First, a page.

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Debt limit deadline likely October or November, CBO says

Federal borrowing cap will reset to roughly $28.5 trillion at the end of this month, or $6.5 trillion higher than the prior debt ceiling

Sen. John Thune, R-S.D., speaks with reporters as he enters his office in the Capitol on Tuesday, July 20, 2021.
Sen. John Thune, R-S.D., speaks with reporters as he enters his office in the Capitol on Tuesday, July 20, 2021. (Bill Clark/CQ Roll Call)

The government will likely run out of borrowing authority sometime in October or November unless Congress takes action to raise or suspend the debt limit, the Congressional Budget Office warned Wednesday.

The new forecast sets the stage for a fall showdown over the debt limit that already promised to become a partisan firefight. Top Republicans, led by Senate Minority Leader Mitch McConnell of Kentucky, vowed not to cooperate on debt limit legislation, saying Democrats would have to act on their own to avoid a default on U.S. obligations later this year.

Congress suspended the debt limit two years ago, but that measure will expire July 31. The debt limit will reset on Aug. 1 to the total amount of debt outstanding on that day, which the CBO estimated will be about $28.5 trillion.

There would be no immediate default on that day because Treasury is expected to have an unusually large $450 billion cash stockpile at that point and it can use so-called extraordinary measures — accounting tools to create more borrowing room — to extend its borrowing capacity.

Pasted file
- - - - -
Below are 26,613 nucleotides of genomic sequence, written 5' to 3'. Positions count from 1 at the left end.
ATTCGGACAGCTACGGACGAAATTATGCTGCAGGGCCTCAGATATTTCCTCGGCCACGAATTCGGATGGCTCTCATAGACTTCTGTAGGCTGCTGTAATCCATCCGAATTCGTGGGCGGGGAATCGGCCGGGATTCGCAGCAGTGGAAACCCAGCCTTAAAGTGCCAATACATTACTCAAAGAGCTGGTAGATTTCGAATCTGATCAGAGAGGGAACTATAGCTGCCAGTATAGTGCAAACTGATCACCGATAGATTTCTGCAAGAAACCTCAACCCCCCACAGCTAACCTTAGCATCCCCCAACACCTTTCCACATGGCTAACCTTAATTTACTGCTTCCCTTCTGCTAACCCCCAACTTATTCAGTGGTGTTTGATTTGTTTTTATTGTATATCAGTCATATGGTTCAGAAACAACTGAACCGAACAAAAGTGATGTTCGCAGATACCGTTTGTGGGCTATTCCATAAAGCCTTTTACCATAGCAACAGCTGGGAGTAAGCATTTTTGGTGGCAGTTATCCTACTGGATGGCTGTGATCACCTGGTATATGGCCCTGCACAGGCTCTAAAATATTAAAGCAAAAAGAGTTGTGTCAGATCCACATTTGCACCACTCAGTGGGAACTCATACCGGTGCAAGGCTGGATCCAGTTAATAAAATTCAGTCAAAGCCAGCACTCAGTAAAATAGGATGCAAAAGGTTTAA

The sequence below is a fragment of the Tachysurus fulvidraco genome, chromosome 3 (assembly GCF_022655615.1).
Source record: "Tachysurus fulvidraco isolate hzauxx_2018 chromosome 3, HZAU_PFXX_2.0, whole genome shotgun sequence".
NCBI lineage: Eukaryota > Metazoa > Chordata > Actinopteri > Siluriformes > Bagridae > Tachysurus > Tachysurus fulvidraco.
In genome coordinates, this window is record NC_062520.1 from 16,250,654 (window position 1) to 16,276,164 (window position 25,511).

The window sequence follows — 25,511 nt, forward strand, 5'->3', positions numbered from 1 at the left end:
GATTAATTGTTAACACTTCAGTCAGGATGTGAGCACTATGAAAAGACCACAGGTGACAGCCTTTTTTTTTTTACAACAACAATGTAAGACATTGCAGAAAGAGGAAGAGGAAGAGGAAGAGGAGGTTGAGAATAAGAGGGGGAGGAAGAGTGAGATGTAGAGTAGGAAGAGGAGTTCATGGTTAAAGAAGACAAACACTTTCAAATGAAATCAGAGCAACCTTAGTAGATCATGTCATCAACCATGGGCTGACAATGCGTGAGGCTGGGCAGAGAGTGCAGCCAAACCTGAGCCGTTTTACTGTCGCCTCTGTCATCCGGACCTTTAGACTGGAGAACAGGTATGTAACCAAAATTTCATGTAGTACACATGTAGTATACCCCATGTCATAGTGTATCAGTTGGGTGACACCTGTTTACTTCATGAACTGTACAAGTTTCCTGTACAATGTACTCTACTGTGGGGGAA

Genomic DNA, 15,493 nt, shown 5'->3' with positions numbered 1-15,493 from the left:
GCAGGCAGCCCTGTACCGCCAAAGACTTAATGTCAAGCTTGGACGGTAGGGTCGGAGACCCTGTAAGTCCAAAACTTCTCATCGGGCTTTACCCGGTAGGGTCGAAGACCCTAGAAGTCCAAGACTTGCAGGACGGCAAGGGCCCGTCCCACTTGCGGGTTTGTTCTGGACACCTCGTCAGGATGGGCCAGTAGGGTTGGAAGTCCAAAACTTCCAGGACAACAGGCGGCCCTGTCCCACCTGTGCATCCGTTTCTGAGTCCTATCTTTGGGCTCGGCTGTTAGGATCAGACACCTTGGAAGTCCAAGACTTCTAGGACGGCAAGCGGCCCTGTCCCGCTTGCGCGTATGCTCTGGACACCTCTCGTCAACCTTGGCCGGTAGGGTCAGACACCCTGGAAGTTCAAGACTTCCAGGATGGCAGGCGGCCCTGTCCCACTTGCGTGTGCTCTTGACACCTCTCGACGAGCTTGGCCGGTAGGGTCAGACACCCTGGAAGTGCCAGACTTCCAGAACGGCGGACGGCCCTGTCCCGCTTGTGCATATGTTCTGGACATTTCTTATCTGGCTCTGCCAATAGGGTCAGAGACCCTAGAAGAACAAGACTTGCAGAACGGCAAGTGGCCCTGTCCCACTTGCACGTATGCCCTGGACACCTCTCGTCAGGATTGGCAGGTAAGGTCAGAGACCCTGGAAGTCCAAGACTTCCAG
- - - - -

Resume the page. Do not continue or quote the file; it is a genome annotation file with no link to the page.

But that headroom will become exhausted sometime in the first quarter of the coming fiscal year, which begins Oct. 1, the CBO said Wednesday. The drop-dead date would occur “most likely in October or November,” it said.

“After that point, the debt limit would cause delays of payments for government activities, a default on the government’s debt obligations, or both,” the agency said in its report.

Uncertain cash flow

But the CBO also cautioned that the Treasury could run out of cash either earlier or later than it projects, depending on the timing and size of revenue collection and spending in the coming months.

Treasury’s cash balance was $850 billion on June 30 and had dropped to $700 billion as of Monday. Under the agency’s prior forecast, that means it would burn through another $250 billion over the last 10 days of this month.

The CBO said that in the last quarter of this fiscal year, ending in September, the total deficit will be $765 billion, an undetermined portion of which would be covered by drawing down cash. Quarterly corporate income taxes are due in mid-September, which could provide another temporary buffer.

But the Bipartisan Policy Center has said this year’s forecasting is particularly tricky because of the difficulty of gauging the ongoing economic effects of the COVID-19 pandemic.

No matter what the precise deadline for action is, the battle has already begun.

Republicans said they were in no mood to cooperate on the debt limit while Democrats push a $3.5 trillion spending initiative through budget reconciliation.

“I don’t think there’s a single Republican senator who views increasing the debt limit so that Democrats can expand government and spend massive amounts of money as something that they, in the end, would want to support,” the Senate’s No. 2 Republican leader, South Dakota Sen. John Thune, told reporters Wednesday.

Likewise, the top Republican on the House Ways and Means Committee, Texas Rep. Kevin Brady, said earlier that Democrats will need to be “taking full responsibility for addressing the debt ceiling on their own.”

In a floor speech Wednesday, Senate Majority Leader Charles E. Schumer, D-N.Y., said Republicans “should not be playing political games with the full faith and credit of the United States.” He pointed out that both parties supported suspending the debt ceiling on three occasions under former President Donald Trump. 

Democrats, as the majority party, must decide whether to go it alone — and face partisan attacks — or endure some contentious negotiations with Republicans seeking leverage over spending decisions.